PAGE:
Numerical methods for backward stochastic differential equations (BSDEs) typically consist of two steps. In a first step a time discretization is performed, which leads to a backward dynamic programming equation. In the second step this dynamic program has to be solved numerically. This second step requires to approximate high order nestings of conditional expectations, which is a challenging problem in particular when the BSDE is driven by a high-dimensional Brownian motion. In this talk we present a method to construct confidence intervals on the value of the dynamic program, and hence on the solution of the time-discretized BSDE. This method generalizes the primal-dual approach, which is popular and well-studied for Bermudan option pricing problems. In a nutshell, the idea is to derive a maximization problem and a minimization problem such that the value process of both problems coincides with the solution of the dynamic program and such that optimizers can be represented in terms of the solution of the dynamic program. Using an approximate solution to the dynamic program, which can be precomputed by any algorithm, then leads to `close-to-optimal' controls for these optimization problems and to `tight' lower and upper bounds for the time-discretized BSDE, provided that the algorithm for constructing the approximate solution was `successful'. We illustrate the method numerically for several nonlinear option pricing problems, which can be formulated in terms of BSDEs.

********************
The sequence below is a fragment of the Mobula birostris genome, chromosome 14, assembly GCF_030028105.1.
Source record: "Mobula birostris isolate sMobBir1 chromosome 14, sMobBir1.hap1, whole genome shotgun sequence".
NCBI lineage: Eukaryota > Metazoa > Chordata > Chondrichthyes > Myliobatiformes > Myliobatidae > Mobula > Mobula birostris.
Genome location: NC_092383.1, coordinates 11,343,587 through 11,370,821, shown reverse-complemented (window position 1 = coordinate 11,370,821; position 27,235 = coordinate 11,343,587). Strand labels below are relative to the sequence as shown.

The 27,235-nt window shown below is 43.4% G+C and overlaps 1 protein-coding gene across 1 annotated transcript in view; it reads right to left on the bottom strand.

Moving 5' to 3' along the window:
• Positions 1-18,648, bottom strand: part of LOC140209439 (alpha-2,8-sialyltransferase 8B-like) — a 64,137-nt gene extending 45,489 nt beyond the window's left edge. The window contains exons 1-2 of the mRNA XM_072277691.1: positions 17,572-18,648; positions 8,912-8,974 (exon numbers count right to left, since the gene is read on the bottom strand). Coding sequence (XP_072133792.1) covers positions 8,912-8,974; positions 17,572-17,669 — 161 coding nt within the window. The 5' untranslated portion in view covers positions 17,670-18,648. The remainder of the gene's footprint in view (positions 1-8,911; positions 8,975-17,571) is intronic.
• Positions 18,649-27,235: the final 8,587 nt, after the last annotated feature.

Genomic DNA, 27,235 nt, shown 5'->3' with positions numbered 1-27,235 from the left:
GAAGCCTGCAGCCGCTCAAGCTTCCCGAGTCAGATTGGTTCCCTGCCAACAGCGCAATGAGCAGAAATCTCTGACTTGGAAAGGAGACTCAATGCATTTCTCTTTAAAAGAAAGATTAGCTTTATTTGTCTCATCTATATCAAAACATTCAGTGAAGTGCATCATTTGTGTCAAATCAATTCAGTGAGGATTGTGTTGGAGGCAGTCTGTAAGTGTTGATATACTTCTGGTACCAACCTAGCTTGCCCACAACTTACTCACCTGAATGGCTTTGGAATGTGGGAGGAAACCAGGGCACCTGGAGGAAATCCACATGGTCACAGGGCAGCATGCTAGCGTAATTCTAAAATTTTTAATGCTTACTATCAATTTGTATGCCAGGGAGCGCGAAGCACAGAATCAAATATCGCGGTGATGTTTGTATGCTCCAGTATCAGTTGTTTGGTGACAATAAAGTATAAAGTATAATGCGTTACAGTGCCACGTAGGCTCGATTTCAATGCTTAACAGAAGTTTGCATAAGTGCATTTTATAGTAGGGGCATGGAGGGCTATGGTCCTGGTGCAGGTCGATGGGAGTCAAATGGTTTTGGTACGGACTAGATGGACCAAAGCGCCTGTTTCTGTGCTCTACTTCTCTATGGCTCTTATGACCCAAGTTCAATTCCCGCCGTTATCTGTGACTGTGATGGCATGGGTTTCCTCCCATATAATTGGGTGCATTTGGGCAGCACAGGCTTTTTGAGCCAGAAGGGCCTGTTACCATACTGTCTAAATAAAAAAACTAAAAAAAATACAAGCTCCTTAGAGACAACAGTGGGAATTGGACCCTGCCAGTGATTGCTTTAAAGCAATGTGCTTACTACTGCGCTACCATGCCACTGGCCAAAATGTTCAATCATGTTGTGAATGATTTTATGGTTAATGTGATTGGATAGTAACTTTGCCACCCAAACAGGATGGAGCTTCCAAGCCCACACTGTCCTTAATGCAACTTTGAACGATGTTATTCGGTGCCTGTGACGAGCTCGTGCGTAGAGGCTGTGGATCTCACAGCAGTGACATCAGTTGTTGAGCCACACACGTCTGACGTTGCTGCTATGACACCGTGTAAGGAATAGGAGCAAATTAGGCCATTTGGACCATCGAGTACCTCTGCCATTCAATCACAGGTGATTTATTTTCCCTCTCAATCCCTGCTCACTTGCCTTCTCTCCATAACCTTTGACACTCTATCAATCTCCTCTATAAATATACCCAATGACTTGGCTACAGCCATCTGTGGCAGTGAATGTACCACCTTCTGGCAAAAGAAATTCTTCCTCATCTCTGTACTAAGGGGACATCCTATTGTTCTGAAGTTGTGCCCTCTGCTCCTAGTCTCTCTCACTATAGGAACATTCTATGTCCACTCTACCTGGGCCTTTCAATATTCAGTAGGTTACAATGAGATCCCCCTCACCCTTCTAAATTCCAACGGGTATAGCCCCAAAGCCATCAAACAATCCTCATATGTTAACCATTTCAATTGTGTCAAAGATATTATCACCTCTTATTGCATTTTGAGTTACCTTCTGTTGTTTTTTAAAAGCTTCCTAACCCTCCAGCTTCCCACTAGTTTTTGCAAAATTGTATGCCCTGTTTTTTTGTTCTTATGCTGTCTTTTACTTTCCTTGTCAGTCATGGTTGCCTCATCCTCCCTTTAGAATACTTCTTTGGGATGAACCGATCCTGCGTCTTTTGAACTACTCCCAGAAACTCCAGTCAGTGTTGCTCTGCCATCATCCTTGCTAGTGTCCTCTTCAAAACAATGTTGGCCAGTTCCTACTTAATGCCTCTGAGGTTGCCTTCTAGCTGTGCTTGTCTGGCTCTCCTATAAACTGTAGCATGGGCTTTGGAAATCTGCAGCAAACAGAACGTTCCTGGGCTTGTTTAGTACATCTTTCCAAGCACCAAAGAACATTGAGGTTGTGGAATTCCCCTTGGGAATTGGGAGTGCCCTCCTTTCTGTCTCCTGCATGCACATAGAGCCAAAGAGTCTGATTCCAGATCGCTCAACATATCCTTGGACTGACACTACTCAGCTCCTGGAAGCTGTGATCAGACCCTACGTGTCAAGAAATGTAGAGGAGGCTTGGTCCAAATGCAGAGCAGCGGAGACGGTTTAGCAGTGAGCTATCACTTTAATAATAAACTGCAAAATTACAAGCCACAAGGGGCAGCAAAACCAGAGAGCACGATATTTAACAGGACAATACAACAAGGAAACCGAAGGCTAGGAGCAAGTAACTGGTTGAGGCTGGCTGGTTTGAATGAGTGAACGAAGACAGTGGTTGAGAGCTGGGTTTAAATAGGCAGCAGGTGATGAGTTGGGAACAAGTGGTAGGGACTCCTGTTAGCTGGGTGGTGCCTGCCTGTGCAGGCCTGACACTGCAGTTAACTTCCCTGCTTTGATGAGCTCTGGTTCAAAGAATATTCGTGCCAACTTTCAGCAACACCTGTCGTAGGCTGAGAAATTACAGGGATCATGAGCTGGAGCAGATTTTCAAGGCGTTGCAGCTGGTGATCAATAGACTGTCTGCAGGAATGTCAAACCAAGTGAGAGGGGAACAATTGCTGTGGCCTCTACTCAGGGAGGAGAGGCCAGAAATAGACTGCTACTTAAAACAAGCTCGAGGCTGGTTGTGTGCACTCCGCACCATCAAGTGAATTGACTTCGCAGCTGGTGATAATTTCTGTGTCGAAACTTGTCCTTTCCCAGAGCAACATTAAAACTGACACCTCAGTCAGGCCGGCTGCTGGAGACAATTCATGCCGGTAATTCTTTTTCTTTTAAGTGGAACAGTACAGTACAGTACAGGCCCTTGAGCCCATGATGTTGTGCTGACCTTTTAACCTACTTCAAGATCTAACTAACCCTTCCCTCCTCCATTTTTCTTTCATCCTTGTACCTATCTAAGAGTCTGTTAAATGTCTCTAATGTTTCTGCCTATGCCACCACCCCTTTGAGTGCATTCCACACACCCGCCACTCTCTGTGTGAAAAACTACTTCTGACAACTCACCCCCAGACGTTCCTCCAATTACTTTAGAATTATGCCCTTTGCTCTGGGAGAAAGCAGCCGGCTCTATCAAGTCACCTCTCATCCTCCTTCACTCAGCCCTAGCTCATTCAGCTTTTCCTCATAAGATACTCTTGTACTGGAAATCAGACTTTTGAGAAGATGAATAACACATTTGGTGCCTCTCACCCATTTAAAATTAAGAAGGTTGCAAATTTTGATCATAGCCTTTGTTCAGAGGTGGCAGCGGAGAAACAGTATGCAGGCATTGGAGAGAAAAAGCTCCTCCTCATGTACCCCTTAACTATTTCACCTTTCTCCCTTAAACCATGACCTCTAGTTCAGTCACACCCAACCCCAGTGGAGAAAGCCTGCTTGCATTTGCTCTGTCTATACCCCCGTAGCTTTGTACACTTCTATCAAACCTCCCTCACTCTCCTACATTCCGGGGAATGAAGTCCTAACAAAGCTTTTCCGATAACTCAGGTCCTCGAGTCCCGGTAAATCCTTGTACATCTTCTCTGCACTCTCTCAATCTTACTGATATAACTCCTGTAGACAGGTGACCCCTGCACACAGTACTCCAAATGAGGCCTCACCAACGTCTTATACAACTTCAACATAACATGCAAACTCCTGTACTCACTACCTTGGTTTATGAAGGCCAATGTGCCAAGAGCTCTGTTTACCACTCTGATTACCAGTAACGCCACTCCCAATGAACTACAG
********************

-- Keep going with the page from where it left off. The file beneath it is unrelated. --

The talk is based on joint work with N. Schweizer, J. Zhuo, and C. Gärtner.